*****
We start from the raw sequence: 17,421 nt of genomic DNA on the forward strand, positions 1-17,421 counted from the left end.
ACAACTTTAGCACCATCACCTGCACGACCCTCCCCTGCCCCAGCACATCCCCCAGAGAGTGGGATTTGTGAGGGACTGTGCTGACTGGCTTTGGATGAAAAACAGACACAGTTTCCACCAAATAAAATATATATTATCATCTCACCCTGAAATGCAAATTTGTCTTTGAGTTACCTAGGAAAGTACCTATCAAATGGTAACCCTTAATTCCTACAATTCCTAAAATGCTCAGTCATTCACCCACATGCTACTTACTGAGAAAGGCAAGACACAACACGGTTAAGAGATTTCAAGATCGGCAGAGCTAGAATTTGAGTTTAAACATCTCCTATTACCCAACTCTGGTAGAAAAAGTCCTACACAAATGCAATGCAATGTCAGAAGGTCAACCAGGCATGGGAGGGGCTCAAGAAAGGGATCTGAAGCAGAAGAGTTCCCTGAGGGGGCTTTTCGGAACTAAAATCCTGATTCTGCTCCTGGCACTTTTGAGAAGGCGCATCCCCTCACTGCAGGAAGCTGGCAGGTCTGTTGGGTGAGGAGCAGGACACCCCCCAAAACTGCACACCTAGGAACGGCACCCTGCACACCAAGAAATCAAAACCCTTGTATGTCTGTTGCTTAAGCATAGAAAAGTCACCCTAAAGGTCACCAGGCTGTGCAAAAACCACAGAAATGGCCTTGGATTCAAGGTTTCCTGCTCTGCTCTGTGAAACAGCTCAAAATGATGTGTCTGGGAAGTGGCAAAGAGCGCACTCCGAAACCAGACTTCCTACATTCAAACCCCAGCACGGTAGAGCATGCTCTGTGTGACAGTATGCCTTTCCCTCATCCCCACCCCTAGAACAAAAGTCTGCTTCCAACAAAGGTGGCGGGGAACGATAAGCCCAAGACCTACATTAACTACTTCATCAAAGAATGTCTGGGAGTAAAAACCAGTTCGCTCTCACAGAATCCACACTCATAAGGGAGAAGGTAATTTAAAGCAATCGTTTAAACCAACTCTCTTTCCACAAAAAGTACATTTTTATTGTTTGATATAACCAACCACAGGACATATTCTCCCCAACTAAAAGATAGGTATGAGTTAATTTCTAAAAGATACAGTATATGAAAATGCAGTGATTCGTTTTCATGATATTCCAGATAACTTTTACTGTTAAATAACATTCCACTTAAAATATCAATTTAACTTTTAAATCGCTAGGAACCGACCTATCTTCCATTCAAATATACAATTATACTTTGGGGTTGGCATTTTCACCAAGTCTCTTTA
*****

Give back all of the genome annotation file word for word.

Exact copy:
We start from the raw sequence: 17,421 nt of genomic DNA on the forward strand, positions 1-17,421 counted from the left end.
ACAACTTTAGCACCATCACCTGCACGACCCTCCCCTGCCCCAGCACATCCCCCAGAGAGTGGGATTTGTGAGGGACTGTGCTGACTGGCTTTGGATGAAAAACAGACACAGTTTCCACCAAATAAAATATATATTATCATCTCACCCTGAAATGCAAATTTGTCTTTGAGTTACCTAGGAAAGTACCTATCAAATGGTAACCCTTAATTCCTACAATTCCTAAAATGCTCAGTCATTCACCCACATGCTACTTACTGAGAAAGGCAAGACACAACACGGTTAAGAGATTTCAAGATCGGCAGAGCTAGAATTTGAGTTTAAACATCTCCTATTACCCAACTCTGGTAGAAAAAGTCCTACACAAATGCAATGCAATGTCAGAAGGTCAACCAGGCATGGGAGGGGCTCAAGAAAGGGATCTGAAGCAGAAGAGTTCCCTGAGGGGGCTTTTCGGAACTAAAATCCTGATTCTGCTCCTGGCACTTTTGAGAAGGCGCATCCCCTCACTGCAGGAAGCTGGCAGGTCTGTTGGGTGAGGAGCAGGACACCCCCCAAAACTGCACACCTAGGAACGGCACCCTGCACACCAAGAAATCAAAACCCTTGTATGTCTGTTGCTTAAGCATAGAAAAGTCACCCTAAAGGTCACCAGGCTGTGCAAAAACCACAGAAATGGCCTTGGATTCAAGGTTTCCTGCTCTGCTCTGTGAAACAGCTCAAAATGATGTGTCTGGGAAGTGGCAAAGAGCGCACTCCGAAACCAGACTTCCTACATTCAAACCCCAGCACGGTAGAGCATGCTCTGTGTGACAGTATGCCTTTCCCTCATCCCCACCCCTAGAACAAAAGTCTGCTTCCAACAAAGGTGGCGGGGAACGATAAGCCCAAGACCTACATTAACTACTTCATCAAAGAATGTCTGGGAGTAAAAACCAGTTCGCTCTCACAGAATCCACACTCATAAGGGAGAAGGTAATTTAAAGCAATCGTTTAAACCAACTCTCTTTCCACAAAAAGTACATTTTTATTGTTTGATATAACCAACCACAGGACATATTCTCCCCAACTAAAAGATAGGTATGAGTTAATTTCTAAAAGATACAGTATATGAAAATGCAGTGATTCGTTTTCATGATATTCCAGATAACTTTTACTGTTAAATAACATTCCACTTAAAATATCAATTTAACTTTTAAATCGCTAGGAACCGACCTATCTTCCATTCAAATATACAATTATACTTTGGGGTTGGCATTTTCACCAAGTCTCTTTA